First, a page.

Former England right-back Danny Mills has branded the country's under-21 team a bunch of "robots" who "can't think for themselves" after watching them crash out of the European Championship.
Stuart Pearce's Young Lions returned home from Denmark yesterday, still in shock from the nightmarish manner of their exit from the tournament.
England failed to win a match, throwing away victory and a semi-final spot last night after conceding two last-gasp goals against Czech Republic.
Their collapse was the final insult of what had been a miserable 10 days for Pearce's side, who could only manage dismal draws with Spain and Ukraine.
Mills, who watched all three of their games in his job as summariser for BBC Radio Five Live, said: "When these youngsters are playing for England, they are fearful.
"They seem to be too aware they are under scrutiny.
"None of those players had the confidence or wherewithal to play and get England through.
"I appreciate they're young and still learning the game. But let's not forget either, they're not playing against senior professionals, they're playing against their peers.
"Nobody had the ability on the pitch to stand up and say, 'Right, this isn't going well, I'm going to change this and make a difference'.
"That's because academies are now almost creating robotic players, who have had everything done for them from the age of nine.
"Ever since that age, they've been told what to do and they can't think for themselves."
Indeed, Mills, who won 19 caps between 2001 and 2004 and retired two years ago, blamed the country's youth development system for England's lack of senior success.
"It's hard for the players because they've been brought up this way," he said.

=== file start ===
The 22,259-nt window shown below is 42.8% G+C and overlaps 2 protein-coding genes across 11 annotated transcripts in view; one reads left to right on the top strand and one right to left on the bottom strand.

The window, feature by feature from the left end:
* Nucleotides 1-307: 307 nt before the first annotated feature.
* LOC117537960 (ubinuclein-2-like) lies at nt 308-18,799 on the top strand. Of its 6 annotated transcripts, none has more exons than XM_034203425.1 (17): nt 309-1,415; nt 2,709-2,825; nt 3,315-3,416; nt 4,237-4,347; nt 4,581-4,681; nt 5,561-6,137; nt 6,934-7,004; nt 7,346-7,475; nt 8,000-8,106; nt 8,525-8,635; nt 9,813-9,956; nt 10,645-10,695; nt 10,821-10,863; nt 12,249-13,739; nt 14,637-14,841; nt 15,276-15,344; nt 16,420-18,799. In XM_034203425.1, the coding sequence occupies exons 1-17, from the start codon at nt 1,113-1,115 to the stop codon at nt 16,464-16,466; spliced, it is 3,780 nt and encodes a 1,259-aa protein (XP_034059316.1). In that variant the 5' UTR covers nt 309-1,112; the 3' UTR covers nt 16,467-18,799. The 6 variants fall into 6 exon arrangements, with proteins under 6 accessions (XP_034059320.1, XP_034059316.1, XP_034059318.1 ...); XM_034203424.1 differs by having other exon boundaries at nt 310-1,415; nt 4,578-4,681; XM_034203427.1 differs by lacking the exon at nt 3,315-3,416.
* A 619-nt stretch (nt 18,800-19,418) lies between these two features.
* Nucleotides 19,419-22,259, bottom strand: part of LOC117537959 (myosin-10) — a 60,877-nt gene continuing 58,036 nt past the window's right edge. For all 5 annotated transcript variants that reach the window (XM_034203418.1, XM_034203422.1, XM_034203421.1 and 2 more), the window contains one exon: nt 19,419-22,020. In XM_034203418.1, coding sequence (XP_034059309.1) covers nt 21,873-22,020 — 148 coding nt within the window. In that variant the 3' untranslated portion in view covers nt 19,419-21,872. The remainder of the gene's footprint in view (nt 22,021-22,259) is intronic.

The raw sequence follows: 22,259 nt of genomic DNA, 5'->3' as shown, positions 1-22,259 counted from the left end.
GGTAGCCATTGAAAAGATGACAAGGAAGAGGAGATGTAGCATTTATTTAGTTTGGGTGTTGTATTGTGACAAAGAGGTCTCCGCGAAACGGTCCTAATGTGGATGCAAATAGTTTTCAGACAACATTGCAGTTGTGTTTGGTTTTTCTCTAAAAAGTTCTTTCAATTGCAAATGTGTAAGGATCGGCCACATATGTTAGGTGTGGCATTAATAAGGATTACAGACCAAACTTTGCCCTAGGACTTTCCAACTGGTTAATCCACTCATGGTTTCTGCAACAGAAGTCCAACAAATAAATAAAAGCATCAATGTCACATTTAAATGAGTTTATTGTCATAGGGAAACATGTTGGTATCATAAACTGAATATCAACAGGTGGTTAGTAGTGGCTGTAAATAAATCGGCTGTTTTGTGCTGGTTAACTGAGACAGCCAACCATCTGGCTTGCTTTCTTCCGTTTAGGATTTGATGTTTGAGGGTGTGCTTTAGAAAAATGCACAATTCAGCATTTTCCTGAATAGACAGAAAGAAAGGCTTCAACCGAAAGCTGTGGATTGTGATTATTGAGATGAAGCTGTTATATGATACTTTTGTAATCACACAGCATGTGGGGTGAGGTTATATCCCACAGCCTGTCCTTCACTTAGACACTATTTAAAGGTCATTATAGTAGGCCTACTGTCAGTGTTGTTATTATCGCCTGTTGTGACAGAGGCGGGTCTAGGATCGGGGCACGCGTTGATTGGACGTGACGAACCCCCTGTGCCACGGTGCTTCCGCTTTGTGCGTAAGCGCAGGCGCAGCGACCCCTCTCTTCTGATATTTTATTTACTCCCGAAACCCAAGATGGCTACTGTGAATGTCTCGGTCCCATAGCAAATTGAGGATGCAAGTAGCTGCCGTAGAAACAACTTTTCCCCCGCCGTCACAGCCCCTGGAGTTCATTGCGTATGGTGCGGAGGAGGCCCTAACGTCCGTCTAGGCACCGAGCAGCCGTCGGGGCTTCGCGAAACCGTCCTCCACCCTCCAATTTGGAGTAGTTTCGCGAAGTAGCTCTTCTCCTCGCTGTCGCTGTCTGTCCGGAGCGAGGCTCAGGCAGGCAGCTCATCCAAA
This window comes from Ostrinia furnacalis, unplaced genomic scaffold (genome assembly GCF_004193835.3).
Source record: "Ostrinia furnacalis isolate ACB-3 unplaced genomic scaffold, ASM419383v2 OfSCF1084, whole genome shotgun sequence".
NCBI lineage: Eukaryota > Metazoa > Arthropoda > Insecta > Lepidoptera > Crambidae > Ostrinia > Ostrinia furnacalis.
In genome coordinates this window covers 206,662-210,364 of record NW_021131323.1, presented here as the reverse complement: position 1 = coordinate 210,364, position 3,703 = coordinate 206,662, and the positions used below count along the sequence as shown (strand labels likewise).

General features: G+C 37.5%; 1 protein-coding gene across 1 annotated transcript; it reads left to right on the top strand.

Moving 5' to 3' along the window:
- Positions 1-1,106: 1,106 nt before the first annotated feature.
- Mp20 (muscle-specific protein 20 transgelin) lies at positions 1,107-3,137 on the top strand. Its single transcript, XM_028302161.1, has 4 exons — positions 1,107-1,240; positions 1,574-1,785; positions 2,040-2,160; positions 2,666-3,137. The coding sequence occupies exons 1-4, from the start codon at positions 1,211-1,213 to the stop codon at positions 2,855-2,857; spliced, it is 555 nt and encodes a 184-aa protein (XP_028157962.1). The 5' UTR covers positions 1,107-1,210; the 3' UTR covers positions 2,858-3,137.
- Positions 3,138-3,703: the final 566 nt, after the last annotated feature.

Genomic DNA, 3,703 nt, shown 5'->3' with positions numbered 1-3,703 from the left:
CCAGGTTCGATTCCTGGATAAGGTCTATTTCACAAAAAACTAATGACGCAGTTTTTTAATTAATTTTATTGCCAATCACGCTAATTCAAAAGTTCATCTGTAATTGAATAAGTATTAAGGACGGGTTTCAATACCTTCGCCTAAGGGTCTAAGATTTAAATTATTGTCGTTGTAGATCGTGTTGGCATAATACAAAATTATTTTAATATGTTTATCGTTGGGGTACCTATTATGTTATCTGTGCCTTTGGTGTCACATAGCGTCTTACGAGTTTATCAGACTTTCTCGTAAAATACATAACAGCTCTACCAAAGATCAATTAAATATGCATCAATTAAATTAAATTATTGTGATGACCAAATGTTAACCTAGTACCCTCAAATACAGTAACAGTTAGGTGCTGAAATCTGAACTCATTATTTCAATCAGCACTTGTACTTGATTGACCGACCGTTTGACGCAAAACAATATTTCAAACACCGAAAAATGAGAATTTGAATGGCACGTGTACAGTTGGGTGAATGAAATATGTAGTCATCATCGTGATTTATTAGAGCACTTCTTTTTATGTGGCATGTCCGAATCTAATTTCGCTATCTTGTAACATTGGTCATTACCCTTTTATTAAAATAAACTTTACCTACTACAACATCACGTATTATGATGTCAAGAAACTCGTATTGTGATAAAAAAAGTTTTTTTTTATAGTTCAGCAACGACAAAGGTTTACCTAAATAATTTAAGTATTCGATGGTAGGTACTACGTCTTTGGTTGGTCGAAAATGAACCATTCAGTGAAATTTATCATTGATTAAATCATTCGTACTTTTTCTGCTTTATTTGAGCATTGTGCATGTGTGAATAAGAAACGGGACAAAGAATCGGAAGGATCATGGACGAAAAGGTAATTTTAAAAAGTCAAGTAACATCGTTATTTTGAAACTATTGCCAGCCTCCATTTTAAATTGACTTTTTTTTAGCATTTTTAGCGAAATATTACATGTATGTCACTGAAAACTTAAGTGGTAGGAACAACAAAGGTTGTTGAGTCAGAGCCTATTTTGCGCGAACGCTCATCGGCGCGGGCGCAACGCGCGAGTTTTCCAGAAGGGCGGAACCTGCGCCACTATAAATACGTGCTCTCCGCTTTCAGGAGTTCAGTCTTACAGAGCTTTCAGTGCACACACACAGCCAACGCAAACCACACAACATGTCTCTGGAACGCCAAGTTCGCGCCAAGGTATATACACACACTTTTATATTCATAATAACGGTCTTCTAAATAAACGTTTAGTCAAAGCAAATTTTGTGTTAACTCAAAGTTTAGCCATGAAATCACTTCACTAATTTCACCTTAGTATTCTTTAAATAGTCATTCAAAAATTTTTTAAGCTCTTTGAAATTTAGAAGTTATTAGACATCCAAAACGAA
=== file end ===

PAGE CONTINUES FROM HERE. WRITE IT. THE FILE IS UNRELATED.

"But we have to change it for the younger generation moving through the system.
"We have to realise the old English style of football isn't quite good enough to compete at the very highest level.
"That's why we haven't won anything since 1966.
"We've got to the odd quarter-final but that isn't good enough for a nation like England.
"The players have got to be able to express themselves out there and the shackles have to be released.
"If not, it will be a long long time before we win anything else."
Mills also accused the Football Association of mollycoddling players by keeping them away from fans and the media at major tournaments.
"These boys should be getting out and seeing some of the countries they are staying in," he said.
"It might teach them a thing or two about life and make them appreciate what they have.
"But by being holed up in a posh hotel, the gap between them and reality is widening and that can't be a good thing."
He added: "They are frightened to go against the manager during a game and it's difficult for them.
"But something has to change because the under-21s played a bit like the senior squad did at the World Cup."
Mills also hit out at Pearce's tactics, saying: "The Czechs sat back and allowed England to play.
"England had 64% of possession - roughly the same amount Spain had against us.
"Stuart Pearce said after that Spain game that if England would have had 60-odd per cent of possession, they would win 4-0. But we didn't.
"That's because we had no cutting edge."
He added: "Football is very much a game of risk and reward.
"You have to take risks. And for me there weren't enough players going forward who were willing to take a risk to make something happen."